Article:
1. Elections: Political Burnout, A harsh reality faced by ANC (2019 Elections)

With the attention focused on the ANC for the coming national and provincial elections on 8 May 2019 the ruling party is feeling an intense pressure.

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With the attention focused on the ANC for the coming national and provincial elections on 8 May 2019 the ruling party is feeling an intense pressure. The liberal movement’s electoral dominance since the end of apartheid has provided a strong reflection of stability on the political environment.

In 1994 during the first multiracial democratic elections the ANC symbolized freedom, economic emancipation of the people and social justice. South Africans went out in numbers to the different voting stations across the country to cast their vote with the hope for better change.

1. Elections: Political Burnout, A harsh reality faced by ANC (2019 Elections) 1

The party won 12,2 million votes and secure majority seats in the parliament, 252 seats out of 400.

After the first democratic elections there had been numerous changes in the country and the following are some of the examples:

Access to Adequate Housing

The right to adequate housing is one of the focused areas identified by the South African Human Rights Commission in order to effectively fulfill its mandate of promoting, protecting and monitoring the of Human rights in South Africa. The rights to have access to adequate housing goes beyond mere provision of bricks and mortar, its linked to other cross cutting rights. These includes rights such as public participation, equality, human dignity and access to information.

Water and Sanitation

With regard to water and sanitation the Statistic South Africa records reveal that although 88,6% of South African households had access to piped water in 2017, only 74,2% of households in Eastern Cape, and 74,7% of households in Limpopo enjoyed such access.

While South Africa has progressed in the supply of water to most urban and rural areas, water supply remains challenging in many communities in the country.

This situation does, however, represent a substantial improvement from that of 2002 when only 56,1% of households in Eastern Cape had access to piped water. Access to water in the dwellings, off-site, or on-site was most common in Nelson Mandela Bay 100%, the City of Cape Town 99,3% and the City of Johannesburg 98,4%.

Nationally, 63,9% of households rated the quality of water-related services they received as good. Satisfaction has, however, been eroding steadily since 2005 when 76,4% of users rated the services as good.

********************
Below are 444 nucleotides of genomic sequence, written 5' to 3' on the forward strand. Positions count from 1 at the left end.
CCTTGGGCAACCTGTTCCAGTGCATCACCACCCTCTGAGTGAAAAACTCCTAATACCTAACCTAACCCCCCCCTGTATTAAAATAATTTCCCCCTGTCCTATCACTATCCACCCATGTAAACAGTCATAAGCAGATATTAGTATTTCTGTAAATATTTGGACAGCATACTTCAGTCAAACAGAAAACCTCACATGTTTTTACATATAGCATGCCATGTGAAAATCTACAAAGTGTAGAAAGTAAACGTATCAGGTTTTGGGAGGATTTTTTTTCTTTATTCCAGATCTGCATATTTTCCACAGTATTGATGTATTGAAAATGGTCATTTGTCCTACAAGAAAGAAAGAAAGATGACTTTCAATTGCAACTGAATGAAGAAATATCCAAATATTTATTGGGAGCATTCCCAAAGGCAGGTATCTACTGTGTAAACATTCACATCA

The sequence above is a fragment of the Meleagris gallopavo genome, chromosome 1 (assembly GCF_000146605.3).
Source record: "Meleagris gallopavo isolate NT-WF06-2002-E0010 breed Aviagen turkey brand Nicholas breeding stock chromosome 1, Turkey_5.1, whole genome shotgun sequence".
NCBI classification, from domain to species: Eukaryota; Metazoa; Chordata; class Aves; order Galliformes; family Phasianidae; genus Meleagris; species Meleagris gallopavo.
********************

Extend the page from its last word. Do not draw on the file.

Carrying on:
An estimated 46,4% of households had access to piped water in their dwellings in 2016. A further 26.8% accessed water on site while 13,3% relied on communal taps and 2,4% relied on neighbors’ taps.

Although generally households’ access to water is improving, 3,7% of households still had to fetch water from rivers, streams, stagnant water pools and dams, wells and springs in 2018. This is, however, much lower than the 9,5% of households that had to access water from these sources in 2002.

The records also reveals that, through the provision and the efforts of government, support agencies and existing stakeholders, an additional 20,5% of households in South Africa have access to improved sanitation since 2012.

Western Cape 94,1% and Gauteng 90,1% were the provinces with the highest access to improved sanitation in the country, while provinces such as Mpumalanga 67,6% and Limpopo 58,9% had the lowest percentages.

When analyzing in the metropolitan areas, the highest percentages of households with access to improved sanitation were recorded in the City of Johannesburg 95.1%, Buffalo city 93,6% and Nelson Mandela Bay 93,5% and lowest percentages were recorded in the City of Tshwane 82,3 and eThekwini 83,4.

Nationally, the percentage of households without sanitation, or who used the bucket toilet system decreased from 12,6% to 3,1% between 2002 and 2017.

Fight against HIV

South Africa has the biggest HIV epidemic in the world, with 7.1 million people living with HIV. Since the first democratic elections there had been huge improvements in the fight against this pandemic disease.